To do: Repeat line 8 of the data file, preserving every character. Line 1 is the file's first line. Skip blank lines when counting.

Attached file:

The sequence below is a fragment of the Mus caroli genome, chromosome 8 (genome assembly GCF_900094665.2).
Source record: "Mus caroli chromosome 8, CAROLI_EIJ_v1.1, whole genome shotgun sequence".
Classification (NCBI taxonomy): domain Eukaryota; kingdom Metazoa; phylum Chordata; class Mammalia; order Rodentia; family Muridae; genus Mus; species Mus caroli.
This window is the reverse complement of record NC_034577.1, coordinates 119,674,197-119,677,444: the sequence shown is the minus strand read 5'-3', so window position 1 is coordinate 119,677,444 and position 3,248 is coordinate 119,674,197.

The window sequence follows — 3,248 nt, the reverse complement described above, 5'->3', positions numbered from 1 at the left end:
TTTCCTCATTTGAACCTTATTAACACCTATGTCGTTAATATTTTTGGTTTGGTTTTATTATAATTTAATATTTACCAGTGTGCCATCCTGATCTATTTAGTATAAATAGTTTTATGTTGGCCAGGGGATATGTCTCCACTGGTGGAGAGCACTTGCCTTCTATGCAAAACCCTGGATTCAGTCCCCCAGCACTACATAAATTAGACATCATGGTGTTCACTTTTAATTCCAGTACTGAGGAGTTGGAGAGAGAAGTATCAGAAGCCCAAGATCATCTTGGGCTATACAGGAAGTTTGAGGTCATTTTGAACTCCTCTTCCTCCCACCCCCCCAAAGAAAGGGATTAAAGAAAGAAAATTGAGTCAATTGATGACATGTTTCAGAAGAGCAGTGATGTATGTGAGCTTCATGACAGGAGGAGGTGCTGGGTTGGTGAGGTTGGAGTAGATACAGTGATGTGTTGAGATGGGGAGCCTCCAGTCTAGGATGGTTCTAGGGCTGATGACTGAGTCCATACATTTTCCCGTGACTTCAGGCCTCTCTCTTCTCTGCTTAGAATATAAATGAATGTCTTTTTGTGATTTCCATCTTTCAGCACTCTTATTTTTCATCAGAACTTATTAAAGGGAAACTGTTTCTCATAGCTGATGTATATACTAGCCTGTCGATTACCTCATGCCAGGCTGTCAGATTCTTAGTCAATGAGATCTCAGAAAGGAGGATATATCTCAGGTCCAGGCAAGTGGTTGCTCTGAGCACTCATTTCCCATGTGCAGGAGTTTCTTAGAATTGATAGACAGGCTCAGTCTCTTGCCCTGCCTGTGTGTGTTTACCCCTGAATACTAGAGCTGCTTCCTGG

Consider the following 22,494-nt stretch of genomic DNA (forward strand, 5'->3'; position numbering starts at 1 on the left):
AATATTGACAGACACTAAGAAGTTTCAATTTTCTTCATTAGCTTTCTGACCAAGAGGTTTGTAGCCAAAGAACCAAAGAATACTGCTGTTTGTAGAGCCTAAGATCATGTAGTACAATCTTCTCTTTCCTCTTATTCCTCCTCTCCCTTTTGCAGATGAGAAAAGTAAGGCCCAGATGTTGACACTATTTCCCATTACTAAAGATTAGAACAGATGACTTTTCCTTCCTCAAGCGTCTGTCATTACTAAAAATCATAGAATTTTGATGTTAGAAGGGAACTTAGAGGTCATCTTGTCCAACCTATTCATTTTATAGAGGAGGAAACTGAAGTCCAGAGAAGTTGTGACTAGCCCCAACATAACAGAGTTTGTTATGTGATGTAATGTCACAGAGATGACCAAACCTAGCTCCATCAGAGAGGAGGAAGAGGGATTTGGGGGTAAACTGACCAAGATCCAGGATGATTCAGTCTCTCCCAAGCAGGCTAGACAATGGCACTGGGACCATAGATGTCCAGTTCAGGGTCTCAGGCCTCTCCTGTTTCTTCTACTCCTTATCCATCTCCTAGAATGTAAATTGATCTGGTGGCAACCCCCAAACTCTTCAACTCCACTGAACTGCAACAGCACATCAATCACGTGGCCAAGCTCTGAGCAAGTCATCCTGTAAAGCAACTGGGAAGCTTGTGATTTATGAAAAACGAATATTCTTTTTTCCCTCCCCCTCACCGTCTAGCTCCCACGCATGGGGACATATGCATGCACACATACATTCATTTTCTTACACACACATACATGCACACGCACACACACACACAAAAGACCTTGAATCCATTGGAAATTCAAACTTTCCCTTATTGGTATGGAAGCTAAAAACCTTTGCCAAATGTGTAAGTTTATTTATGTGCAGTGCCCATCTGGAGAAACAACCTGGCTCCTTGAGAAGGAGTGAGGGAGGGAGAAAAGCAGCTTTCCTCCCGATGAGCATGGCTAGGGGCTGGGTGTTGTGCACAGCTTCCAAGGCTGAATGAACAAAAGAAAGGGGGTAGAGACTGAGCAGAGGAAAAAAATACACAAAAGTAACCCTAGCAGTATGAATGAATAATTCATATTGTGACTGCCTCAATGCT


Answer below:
AATATTGACAGACACTAAGAAGTTTCAATTTTCTTCATTAGCTTTCTGACCAAGAGGTTTGTAGCCAAAGAACCAAAGAATACTGCTGTTTGTAGAGCCTAAGATCATGTAGTACAATCTTCTCTTTCCTCTTATTCCTCCTCTCCCTTTTGCAGATGAGAAAAGTAAGGCCCAGATGTTGACACTATTTCCCATTACTAAAGATTAGAACAGATGACTTTTCCTTCCTCAAGCGTCTGTCATTACTAAAAATCATAGAATTTTGATGTTAGAAGGGAACTTAGAGGTCATCTTGTCCAACCTATTCATTTTATAGAGGAGGAAACTGAAGTCCAGAGAAGTTGTGACTAGCCCCAACATAACAGAGTTTGTTATGTGATGTAATGTCACAGAGATGACCAAACCTAGCTCCATCAGAGAGGAGGAAGAGGGATTTGGGGGTAAACTGACCAAGATCCAGGATGATTCAGTCTCTCCCAAGCAGGCTAGACAATGGCACTGGGACCATAGATGTCCAGTTCAGGGTCTCAGGCCTCTCCTGTTTCTTCTACTCCTTATCCATCTCCTAGAATGTAAATTGATCTGGTGGCAACCCCCAAACTCTTCAACTCCACTGAACTGCAACAGCACATCAATCACGTGGCCAAGCTCTGAGCAAGTCATCCTGTAAAGCAACTGGGAAGCTTGTGATTTATGAAAAACGAATATTCTTTTTTCCCTCCCCCTCACCGTCTAGCTCCCACGCATGGGGACATATGCATGCACACATACATTCATTTTCTTACACACACATACATGCACACGCACACACACACACAAAAGACCTTGAATCCATTGGAAATTCAAACTTTCCCTTATTGGTATGGAAGCTAAAAACCTTTGCCAAATGTGTAAGTTTATTTATGTGCAGTGCCCATCTGGAGAAACAACCTGGCTCCTTGAGAAGGAGTGAGGGAGGGAGAAAAGCAGCTTTCCTCCCGATGAGCATGGCTAGGGGCTGGGTGTTGTGCACAGCTTCCAAGGCTGAATGAACAAAAGAAAGGGGGTAGAGACTGAGCAGAGGAAAAAAATACACAAAAGTAACCCTAGCAGTATGAATGAATAATTCATATTGTGACTGCCTCAATGCT